You’ll probably have something memorized that sounds better than that, but at least you can start with a focused attitude. Keep the focus on what both of you can do, not just on what you can do so she can stay in a good mood.

If things go to heck, stop the conversation and say, “I was afraid this would happen. I’m going to ask Ms. Smith (the boss) to help us with this, because as I said I won’t keep having this cycle go on.” Then, whatever she says, seek out the boss and ask for a meeting with both of you.

If, on the other hand, Jan wants to talk, let her do it without arguing with her. No matter what she says, keep a straight face and acknowledge that she said it. You don’t have to agree with it, unless you can see that it’s true and you feel the need to agree. Just acknowledge that she said it. Then say, “OK, so that’s how you see things and I have ways I see things. Now, the question is, what will make things better long-term?”

One way to look at things is to consider what you never want to have happen again, what you’d like to see less of, what you’d like to see more of. She can do the same thing. The key is to find out if each of you can do what the other one needs to be able to work together.

The result of a meeting of any kind will likely be awkwardness and less communication. That’s fine. Don’t shy away from that. She NEEDS to feel awkward and a little worried about what you’re going to do next. If she resents you, you can’t help that. Be a broken record with the thought that you will not continue the cycle of tension, crisis and making up.

Do not let her do the quick weasel-out-of-the- situation. Force both of you to say what you’ll do differently next time. The idea is that when you leave the room there’ll be some changes in the works, not just that once again you’ve made up. Don’t let her try to get it over with without coming to a conclusion and a solution.

4. You could also do nothing specific and simply adjust your behavior somewhat so you don’t get caught up in so much of the drama of her anger or reponses or whatever. Consider laughing when she gets angry and say, “Oh no, I’m not going to get in another fight and you can’t make me!” Make the ridiculous aspect of two adult professionals engaging in work spats, clear to her. Just refuse to fight. Don’t complain about her to others. Don’t let it visibly bother you. Just treat her like a fussy child and refuse to get ruffled. Not easy, I know. But it’s the only thing left to you if the other ways aren’t feasible.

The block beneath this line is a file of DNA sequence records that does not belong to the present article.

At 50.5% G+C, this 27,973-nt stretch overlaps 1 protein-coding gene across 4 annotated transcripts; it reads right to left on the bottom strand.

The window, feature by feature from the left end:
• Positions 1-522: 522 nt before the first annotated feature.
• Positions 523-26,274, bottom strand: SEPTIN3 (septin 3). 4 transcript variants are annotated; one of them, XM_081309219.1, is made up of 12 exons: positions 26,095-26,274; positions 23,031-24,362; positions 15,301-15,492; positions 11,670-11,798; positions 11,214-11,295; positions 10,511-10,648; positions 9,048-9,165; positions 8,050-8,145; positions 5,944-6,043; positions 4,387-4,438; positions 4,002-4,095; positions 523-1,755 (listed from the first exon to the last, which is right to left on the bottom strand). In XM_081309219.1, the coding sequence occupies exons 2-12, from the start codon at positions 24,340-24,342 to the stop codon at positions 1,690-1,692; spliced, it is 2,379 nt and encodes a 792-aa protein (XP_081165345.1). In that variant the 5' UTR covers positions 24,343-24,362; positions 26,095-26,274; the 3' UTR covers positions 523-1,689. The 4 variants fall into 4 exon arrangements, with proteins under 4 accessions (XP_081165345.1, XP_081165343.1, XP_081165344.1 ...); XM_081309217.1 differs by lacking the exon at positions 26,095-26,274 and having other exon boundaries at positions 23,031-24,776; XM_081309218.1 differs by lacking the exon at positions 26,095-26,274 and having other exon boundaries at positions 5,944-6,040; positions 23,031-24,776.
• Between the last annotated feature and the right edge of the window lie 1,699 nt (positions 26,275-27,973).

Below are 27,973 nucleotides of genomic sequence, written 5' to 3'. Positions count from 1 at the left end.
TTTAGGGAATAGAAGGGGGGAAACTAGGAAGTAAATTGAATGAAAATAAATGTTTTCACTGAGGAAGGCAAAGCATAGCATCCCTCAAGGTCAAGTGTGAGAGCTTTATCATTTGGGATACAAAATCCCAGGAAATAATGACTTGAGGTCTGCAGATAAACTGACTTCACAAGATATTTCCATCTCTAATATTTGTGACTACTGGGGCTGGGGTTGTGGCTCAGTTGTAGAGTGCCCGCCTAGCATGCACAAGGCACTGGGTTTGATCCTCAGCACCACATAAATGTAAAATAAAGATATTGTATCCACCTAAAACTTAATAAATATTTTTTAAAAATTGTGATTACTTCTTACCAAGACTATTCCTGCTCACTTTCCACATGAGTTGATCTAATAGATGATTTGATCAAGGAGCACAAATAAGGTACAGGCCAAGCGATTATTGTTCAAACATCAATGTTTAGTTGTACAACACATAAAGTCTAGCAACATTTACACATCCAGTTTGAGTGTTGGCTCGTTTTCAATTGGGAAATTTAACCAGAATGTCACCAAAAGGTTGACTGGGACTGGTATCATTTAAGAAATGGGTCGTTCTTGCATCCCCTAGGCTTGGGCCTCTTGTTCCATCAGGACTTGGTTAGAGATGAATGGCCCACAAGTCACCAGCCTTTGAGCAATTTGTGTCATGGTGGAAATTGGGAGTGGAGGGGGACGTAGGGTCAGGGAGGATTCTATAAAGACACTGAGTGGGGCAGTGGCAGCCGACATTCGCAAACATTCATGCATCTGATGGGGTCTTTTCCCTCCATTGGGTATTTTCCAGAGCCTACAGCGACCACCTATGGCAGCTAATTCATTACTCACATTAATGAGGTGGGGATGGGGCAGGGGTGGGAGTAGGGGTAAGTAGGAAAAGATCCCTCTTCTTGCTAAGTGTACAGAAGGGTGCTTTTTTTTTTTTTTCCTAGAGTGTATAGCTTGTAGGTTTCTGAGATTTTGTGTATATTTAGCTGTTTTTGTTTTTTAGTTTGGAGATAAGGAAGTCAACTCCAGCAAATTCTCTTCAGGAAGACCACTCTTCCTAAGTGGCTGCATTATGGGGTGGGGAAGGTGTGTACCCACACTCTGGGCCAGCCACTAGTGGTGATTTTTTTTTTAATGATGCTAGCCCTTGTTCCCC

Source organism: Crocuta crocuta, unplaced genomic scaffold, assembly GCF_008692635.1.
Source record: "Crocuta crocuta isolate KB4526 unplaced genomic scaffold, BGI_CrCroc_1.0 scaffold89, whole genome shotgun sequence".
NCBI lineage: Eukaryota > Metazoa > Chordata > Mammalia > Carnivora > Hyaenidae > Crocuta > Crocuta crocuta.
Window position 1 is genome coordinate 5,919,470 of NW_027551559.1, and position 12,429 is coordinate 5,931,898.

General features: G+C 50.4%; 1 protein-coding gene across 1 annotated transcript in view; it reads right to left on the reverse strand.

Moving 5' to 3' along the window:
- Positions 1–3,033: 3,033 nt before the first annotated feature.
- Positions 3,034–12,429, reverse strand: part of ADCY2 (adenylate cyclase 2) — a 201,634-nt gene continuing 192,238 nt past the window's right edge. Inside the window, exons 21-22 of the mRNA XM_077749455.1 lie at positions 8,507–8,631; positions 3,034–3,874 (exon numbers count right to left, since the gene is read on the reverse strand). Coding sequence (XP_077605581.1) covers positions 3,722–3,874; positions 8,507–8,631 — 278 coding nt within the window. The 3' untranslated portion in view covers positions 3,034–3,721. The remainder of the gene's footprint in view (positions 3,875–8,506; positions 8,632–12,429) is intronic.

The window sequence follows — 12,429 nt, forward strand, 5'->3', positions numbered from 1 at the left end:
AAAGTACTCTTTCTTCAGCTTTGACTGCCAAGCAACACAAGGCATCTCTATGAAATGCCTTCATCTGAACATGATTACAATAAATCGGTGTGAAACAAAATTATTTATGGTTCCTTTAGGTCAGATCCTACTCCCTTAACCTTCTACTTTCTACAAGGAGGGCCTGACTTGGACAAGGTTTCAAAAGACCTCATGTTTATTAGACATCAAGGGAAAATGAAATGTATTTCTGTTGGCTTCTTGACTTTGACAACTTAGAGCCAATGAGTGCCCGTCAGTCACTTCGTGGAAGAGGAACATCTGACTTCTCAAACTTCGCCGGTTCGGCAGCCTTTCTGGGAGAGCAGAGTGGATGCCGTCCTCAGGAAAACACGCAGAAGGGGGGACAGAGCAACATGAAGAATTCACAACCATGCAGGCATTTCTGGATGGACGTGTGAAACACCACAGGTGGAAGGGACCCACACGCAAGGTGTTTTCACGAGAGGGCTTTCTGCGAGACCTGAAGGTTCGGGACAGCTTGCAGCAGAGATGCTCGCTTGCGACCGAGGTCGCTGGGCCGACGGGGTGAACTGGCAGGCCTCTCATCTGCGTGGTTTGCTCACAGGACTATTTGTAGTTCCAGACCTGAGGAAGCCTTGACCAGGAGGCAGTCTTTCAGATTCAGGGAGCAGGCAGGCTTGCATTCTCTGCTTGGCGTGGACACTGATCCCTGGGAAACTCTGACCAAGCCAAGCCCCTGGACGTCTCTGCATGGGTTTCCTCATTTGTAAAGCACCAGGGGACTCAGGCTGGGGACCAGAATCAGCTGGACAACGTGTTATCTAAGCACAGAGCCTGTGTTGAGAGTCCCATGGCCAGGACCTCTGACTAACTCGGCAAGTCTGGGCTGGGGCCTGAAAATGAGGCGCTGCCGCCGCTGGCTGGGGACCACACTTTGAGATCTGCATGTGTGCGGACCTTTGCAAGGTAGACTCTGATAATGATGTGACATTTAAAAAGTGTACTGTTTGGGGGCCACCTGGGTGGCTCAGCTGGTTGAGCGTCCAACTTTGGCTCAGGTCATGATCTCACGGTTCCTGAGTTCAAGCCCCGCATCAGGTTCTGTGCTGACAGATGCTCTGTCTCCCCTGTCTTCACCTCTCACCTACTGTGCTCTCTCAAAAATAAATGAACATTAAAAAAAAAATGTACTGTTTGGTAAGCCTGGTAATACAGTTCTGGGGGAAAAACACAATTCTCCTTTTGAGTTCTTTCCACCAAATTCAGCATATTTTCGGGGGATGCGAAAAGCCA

I hope some of these thoughts will help you develop a personal plan of action. One thing is for sure–you’ll be there for several more years and so will she. Whatever you do, she’ll still be working near you all the time So, it’s not like if you don’t do something she’ll be gone soon anyway. You’ll keep living just like this if you don’t do something different than you’ve been doing.

An optimistic view is that Jan would like for things to be better as well. Given half a chance she may very well straighten up her behavior or be more honest with you about what is bothering her. A pessimistic view is that this will set her off again. But at least it will be on your terms and your boss will be aware of it.

If you have the time and wish to do so, we’d be very interested in hearing what results from all of this.

Best wishes!

Tina Lewis Rowe

Tina Lewis Rowe

Tina had a thirty-three year career in law enforcement, serving with the Denver Police Department from 1969-1994 and was the Presidential United States Marshal for Colorado from 1994-2002. She provides training to law enforcement organizations and private sector groups and does conference presentations related to leadership, workplace communications and customized topics. Her style is inspirational with humor.